• Thanks! And I agree that it is so annoying when two characters decide they are in love without knowing anything about them whatsoever! I guess some people believe it works and maybe it does, but as a reader, I definitely want to read about the development of their relationship and see them go through all that! Thanks for stopping by!

  3. This is an interesting topic. I can normally respect any type of love story, as long as it is done well. The times when I feel like insta-love is ok, is when we know it will happen. For instance, The Statistical Probability of Love at First Sight, it tells us it will be insta-love type. Unrequited love always rips at my heart. So sad.

    • Knowing insta-love is going to happen is helpful. I plan to read Statistical Probability because I am very curious to see what I think, and thankfully it’s obvious what you’re getting into!

  4. I like Resistant Love too. Like you said it creates great tension between the characters and I like the sometimes witty banter that comes from it.

    Unrequited love is always heart ache…but makes for good drama. One of my favourite movie ones is from Love Actually where Mark shows Juliet flashcards that writes

    “With any luck, by next year – I’ll be going out with one of these girls. [pictures of supermodels] But for now, let me say – Without hope or agenda – Just because its Christmas – And at Christmas you tell the truth – To me, you are perfect – And my wasted heart will love you – Until you look like this [picture of a mummy] Merry Christmas.”


  5. My favorite is unrequited love, because those are the ones where I root for characters!

    For instance, I wanted Eponine to end up with Marius, because she deserves him far more than Cosette does. And The Book Thief! I wanted to cry when Liesel finally gave that kiss to Rudy.

  6. I guess those types could be combined, like first it they start out as friends, then it turns into one-sided love, and then the cutesy HEA. Oh, would you look at me blabbering.. 😛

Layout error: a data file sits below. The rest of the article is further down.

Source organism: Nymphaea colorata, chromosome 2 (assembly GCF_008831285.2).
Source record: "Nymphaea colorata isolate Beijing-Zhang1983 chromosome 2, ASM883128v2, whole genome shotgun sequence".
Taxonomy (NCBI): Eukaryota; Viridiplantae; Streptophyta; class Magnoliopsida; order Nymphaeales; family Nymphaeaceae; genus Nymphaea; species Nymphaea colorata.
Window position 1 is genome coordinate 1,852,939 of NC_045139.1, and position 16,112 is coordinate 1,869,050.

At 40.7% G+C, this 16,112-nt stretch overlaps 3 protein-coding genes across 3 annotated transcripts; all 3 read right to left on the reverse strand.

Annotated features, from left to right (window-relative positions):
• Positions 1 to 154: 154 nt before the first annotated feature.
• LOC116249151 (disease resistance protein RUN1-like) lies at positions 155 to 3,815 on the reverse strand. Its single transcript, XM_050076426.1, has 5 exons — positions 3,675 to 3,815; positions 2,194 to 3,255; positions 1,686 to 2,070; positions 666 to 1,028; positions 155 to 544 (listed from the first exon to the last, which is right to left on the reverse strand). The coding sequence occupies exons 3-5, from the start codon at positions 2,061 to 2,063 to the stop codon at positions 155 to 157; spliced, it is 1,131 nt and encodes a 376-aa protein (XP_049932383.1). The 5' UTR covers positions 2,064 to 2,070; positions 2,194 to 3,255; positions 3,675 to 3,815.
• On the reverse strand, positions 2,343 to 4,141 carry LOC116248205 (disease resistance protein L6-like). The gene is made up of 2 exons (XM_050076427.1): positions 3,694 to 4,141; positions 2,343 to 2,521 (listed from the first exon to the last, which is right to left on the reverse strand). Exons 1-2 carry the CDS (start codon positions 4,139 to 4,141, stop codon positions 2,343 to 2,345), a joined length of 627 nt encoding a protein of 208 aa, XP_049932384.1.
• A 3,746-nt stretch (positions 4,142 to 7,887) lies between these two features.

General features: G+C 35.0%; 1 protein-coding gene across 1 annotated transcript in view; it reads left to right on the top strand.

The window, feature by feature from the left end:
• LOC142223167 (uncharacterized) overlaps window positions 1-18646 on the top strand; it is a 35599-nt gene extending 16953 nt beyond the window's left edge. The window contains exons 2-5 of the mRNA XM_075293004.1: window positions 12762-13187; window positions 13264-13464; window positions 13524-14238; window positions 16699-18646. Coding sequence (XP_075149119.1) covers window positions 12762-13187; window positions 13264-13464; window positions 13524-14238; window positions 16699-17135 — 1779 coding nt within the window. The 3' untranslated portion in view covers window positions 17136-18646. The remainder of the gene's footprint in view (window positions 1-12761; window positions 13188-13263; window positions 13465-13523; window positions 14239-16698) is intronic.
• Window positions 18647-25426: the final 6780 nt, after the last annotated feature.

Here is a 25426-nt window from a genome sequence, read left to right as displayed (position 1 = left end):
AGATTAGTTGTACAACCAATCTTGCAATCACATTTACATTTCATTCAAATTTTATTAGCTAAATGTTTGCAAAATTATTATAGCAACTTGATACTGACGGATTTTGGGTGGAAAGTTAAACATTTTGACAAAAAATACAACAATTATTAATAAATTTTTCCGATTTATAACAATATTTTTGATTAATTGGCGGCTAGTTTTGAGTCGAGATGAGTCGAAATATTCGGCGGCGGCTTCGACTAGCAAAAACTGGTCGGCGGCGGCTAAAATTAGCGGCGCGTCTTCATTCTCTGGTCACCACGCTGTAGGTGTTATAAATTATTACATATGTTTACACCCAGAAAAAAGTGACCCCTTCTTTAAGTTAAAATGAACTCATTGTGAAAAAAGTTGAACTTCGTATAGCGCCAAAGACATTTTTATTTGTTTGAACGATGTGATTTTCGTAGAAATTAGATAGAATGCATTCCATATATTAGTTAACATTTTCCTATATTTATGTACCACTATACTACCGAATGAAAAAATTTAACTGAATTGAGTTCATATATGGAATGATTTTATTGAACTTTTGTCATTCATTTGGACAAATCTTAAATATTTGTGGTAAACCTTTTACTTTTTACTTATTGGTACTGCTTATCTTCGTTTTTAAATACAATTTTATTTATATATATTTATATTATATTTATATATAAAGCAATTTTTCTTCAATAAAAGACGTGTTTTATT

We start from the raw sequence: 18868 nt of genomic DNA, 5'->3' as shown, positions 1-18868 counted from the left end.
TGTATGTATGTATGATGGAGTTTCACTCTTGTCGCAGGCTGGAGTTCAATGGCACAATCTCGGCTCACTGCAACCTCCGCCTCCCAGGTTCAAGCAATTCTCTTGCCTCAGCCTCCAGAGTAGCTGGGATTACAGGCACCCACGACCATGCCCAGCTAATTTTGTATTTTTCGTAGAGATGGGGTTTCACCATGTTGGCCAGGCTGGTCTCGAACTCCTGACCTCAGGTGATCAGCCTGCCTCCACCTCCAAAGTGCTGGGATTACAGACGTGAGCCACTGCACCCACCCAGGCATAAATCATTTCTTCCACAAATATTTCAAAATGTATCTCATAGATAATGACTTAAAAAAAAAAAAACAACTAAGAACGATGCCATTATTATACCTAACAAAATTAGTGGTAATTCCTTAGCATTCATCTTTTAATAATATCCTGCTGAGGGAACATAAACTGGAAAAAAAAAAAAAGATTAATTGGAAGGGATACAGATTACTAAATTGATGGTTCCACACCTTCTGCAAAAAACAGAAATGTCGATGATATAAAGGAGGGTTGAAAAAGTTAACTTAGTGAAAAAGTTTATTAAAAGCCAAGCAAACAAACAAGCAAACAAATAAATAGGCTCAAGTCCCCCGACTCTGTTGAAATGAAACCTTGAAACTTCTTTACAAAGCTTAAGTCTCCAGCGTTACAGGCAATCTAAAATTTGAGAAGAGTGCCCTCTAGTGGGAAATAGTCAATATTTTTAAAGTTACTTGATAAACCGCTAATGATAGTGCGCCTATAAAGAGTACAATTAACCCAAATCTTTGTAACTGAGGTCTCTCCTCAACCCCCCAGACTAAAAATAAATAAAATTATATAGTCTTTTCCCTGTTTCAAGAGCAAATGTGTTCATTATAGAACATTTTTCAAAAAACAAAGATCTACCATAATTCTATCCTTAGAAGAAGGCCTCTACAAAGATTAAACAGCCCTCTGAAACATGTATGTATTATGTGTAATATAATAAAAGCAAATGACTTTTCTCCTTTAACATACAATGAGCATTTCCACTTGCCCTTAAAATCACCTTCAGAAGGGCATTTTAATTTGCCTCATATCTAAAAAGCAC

But anyway, I think that post brilliantly sums it up. My favourite would be the Resistant Love. It’s overused and can be tiresome to read sometimes, but it never fails to hold my attention.

    Great post!

  7. I haven’t read many examples of insta love, or seen them, but the ones I do really irk me. It’s just so unbelievable, whether it can atually happen to people or not. If there is some underlying cause like they are soul mates, or there is a supernatural element to it, I’m much more likely to go along with it. Like Akiva and Karou in Daughter of Smoke and Bone… there was an instant connection between them but it was so beautifully written, and they *did* have a story, that I loved it. (I also like Cinder and Kai!) But this whole “oh he’s really cute and he LOOKED at me, I’m in love!” mentality is more than boring. It’s insulting to me, as a reader, that I’m supposed to just accept this lazy relationship the author is throwing at me. Like, you just wrote an entire novel and you couldn’t give me a paragraph here and there on building up a bond?

    And I completely agree that new love/kid love is an entirely different thing. They’re kids and they have time to figure it out. Supposedly all these insta-love drones are at an age where they’ve had time to figure out how the world works.

    Gosh, that came off way more ranty than I had intended. 🙂